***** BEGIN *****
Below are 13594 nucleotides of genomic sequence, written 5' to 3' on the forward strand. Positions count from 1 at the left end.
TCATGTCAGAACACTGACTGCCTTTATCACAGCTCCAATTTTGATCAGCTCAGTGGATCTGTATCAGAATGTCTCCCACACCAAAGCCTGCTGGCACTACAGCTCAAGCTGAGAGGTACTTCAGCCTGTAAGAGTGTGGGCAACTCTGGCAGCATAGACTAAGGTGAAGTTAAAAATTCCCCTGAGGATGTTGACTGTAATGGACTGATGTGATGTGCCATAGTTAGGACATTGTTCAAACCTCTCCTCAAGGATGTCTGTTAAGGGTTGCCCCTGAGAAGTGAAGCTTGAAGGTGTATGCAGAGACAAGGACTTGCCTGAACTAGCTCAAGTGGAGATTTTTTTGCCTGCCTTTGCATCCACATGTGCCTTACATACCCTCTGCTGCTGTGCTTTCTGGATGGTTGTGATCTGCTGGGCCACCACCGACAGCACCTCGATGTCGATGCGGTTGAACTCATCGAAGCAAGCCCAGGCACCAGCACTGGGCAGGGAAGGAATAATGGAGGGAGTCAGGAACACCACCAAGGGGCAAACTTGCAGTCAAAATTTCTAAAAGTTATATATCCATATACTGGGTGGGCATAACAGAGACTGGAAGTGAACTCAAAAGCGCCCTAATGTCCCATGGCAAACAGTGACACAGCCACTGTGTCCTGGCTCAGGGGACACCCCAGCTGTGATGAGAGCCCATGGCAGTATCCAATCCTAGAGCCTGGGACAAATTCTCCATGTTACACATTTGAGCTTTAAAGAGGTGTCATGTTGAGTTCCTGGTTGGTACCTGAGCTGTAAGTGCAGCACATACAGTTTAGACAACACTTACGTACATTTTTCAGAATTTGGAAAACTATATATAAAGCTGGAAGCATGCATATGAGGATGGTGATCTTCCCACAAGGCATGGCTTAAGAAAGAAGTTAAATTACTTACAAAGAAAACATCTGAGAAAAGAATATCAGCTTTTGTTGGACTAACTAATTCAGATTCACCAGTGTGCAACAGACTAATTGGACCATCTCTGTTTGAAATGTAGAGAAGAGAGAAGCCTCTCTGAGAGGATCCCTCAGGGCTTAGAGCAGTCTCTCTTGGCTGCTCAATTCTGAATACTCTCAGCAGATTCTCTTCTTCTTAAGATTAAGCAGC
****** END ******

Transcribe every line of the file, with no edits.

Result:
Below are 13594 nucleotides of genomic sequence, written 5' to 3' on the forward strand. Positions count from 1 at the left end.
TCATGTCAGAACACTGACTGCCTTTATCACAGCTCCAATTTTGATCAGCTCAGTGGATCTGTATCAGAATGTCTCCCACACCAAAGCCTGCTGGCACTACAGCTCAAGCTGAGAGGTACTTCAGCCTGTAAGAGTGTGGGCAACTCTGGCAGCATAGACTAAGGTGAAGTTAAAAATTCCCCTGAGGATGTTGACTGTAATGGACTGATGTGATGTGCCATAGTTAGGACATTGTTCAAACCTCTCCTCAAGGATGTCTGTTAAGGGTTGCCCCTGAGAAGTGAAGCTTGAAGGTGTATGCAGAGACAAGGACTTGCCTGAACTAGCTCAAGTGGAGATTTTTTTGCCTGCCTTTGCATCCACATGTGCCTTACATACCCTCTGCTGCTGTGCTTTCTGGATGGTTGTGATCTGCTGGGCCACCACCGACAGCACCTCGATGTCGATGCGGTTGAACTCATCGAAGCAAGCCCAGGCACCAGCACTGGGCAGGGAAGGAATAATGGAGGGAGTCAGGAACACCACCAAGGGGCAAACTTGCAGTCAAAATTTCTAAAAGTTATATATCCATATACTGGGTGGGCATAACAGAGACTGGAAGTGAACTCAAAAGCGCCCTAATGTCCCATGGCAAACAGTGACACAGCCACTGTGTCCTGGCTCAGGGGACACCCCAGCTGTGATGAGAGCCCATGGCAGTATCCAATCCTAGAGCCTGGGACAAATTCTCCATGTTACACATTTGAGCTTTAAAGAGGTGTCATGTTGAGTTCCTGGTTGGTACCTGAGCTGTAAGTGCAGCACATACAGTTTAGACAACACTTACGTACATTTTTCAGAATTTGGAAAACTATATATAAAGCTGGAAGCATGCATATGAGGATGGTGATCTTCCCACAAGGCATGGCTTAAGAAAGAAGTTAAATTACTTACAAAGAAAACATCTGAGAAAAGAATATCAGCTTTTGTTGGACTAACTAATTCAGATTCACCAGTGTGCAACAGACTAATTGGACCATCTCTGTTTGAAATGTAGAGAAGAGAGAAGCCTCTCTGAGAGGATCCCTCAGGGCTTAGAGCAGTCTCTCTTGGCTGCTCAATTCTGAATACTCTCAGCAGATTCTCTTCTTCTTAAGATTAAGCAGC